Mapping

Age 3 to 5
Experiencing and talking about position and direction
Interpreting and representing spatial relations with 2D plans, pictures and symbols


Children often enjoy following familiar and new routes, finding locations and making maps.

Adults could provide maps to follow and map-making materials such as large or long pieces of paper, clipboards and pens.

 

The Activity
Take the children on a walk in the local environment. Together, note landmarks to help to remember the route and take photos. Afterwards, invite the children to recall the route (the sequence of landmarks and turnings) and together make a simple map with photographs. Invite children to repeat the route following the map.


Encouraging mathematical thinking and reasoning:

Describing
When walking and recalling the route, use position words (e.g. next to, between, in front of, opposite), directions (across, left, right) and sequencing words (e.g. before, after, next). What did we see after we went across the road?

 

Reasoning
Put photographs in the wrong order for the children to correct. How do you know that this is in the wrong place? What should it be next to?
When following the map, ask, How do you know we are going the right way? How do you know which way to go now? What do you think we will see next?

 

Opening Out
Provide a new map of a route for the children to follow, with different landmarks to spot, and challenges of turning left and right.
Introduce symbols instead of photos, perhaps agreeing together on which symbol to use for a specific type of landmark (choosing simple ones that are easy to draw).
Make maps of routes indoors and outdoors, with photos or symbols.

 

Recording
Children can draw or place symbols or photographs to create their own maps of familiar routes, such as from home to school, tracing the route with a finger to show the way that they went. Children might enjoy discussing their maps with their family.


The Mathematical Journey
 

Shape, space and position:

  • recalling, visualising and predicting simple routes
  • understanding and using positional language e.g. next to, between, opposite; relative terms e.g. in front of, behind, and directional language e.g. across, through, left, right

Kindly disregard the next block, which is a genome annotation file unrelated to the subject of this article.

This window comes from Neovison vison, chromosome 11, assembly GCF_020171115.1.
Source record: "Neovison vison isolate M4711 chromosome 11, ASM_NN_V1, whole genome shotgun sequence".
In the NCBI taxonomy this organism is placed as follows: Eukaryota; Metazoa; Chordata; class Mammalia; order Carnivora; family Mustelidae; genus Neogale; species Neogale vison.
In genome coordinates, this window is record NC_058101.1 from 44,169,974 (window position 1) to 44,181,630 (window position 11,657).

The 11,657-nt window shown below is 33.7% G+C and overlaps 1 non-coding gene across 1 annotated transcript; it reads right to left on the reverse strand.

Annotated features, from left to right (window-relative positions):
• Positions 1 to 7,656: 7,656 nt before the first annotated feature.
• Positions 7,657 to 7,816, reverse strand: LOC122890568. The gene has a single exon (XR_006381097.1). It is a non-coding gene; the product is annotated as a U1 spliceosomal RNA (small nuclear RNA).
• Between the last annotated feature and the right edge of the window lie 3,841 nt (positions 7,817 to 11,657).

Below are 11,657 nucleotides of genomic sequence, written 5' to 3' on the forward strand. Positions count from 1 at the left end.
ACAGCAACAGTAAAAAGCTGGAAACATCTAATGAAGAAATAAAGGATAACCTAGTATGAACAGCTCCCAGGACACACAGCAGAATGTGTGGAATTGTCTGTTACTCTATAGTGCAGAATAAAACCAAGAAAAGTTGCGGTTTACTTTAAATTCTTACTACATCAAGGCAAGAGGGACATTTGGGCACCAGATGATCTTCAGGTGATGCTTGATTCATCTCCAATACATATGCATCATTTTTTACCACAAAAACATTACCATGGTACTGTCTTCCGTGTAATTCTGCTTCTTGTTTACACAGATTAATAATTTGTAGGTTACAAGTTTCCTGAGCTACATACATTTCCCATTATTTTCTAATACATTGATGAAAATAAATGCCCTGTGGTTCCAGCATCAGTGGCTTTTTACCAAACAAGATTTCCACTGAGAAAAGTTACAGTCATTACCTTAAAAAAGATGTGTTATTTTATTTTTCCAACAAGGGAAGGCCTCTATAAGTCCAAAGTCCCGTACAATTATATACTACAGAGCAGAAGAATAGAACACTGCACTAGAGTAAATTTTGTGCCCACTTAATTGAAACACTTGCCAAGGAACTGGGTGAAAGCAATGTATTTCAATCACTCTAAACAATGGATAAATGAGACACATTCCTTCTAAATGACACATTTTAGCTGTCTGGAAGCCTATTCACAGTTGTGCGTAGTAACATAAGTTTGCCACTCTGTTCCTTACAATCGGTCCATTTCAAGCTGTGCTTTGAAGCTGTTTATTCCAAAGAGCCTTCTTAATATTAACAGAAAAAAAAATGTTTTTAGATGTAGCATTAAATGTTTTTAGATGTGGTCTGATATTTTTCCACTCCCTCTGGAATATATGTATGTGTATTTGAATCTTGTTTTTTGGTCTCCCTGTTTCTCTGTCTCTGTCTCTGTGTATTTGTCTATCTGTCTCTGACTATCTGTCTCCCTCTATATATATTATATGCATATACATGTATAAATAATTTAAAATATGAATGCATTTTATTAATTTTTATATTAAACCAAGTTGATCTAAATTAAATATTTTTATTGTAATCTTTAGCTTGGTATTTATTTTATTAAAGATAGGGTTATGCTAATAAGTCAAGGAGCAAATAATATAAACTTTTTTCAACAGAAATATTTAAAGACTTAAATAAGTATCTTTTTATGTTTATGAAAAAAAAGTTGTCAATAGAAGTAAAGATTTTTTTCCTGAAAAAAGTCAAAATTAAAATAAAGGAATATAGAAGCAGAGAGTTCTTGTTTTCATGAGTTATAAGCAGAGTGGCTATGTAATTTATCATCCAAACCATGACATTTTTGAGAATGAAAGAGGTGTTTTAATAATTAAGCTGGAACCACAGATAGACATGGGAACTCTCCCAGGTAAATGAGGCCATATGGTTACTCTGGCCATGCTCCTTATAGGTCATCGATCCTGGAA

Measures:

  • sequencing and using time words, e.g. first, next, then, before, after
  • comparing distances, using comparative language, e.g. nearer, further
  • counting steps to measure distances between things

 

Development and Variation
  • Take photographs of places on familiar routes (such as classroom to the dinner hall or the school to the local shop) for sequencing and map making.
  • Provide large rolls of paper for children to collaboratively draw maps using felt-tipped pens. Encourage children to make scale models of rooms, gardens or local areas, with drawn roads, paths and walls: toys such as cars, people and animals will help them to think about scale.
  • Draw simple maps to show children where a toy or treasure is hidden. Point out symbols to help them identify their position in relation to that of the object.
  • Create a map of a journey made by a book character, to help them find their way back.
  • Read books about maps and journeys e.g.
  • Share maps of the area, the world or plans of the school (including aerial photographs and interactive online maps where you can zoom in on specific locations). Identify important landmarks and talk about their position in relation to other landmarks.

 

Resources  
  • Camera and printer to make photos, symbols and maps
  • Paper (including large sheets and long rolls) and pens to make maps
  • Small world toys, buildings, furniture, trees, fences etc.
Books about map making:
 
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Acknowledgement: James Gray and the Reception Class at St Leonard's Primary School, Stafford
nrich.maths.org/early-years
© University of Cambridge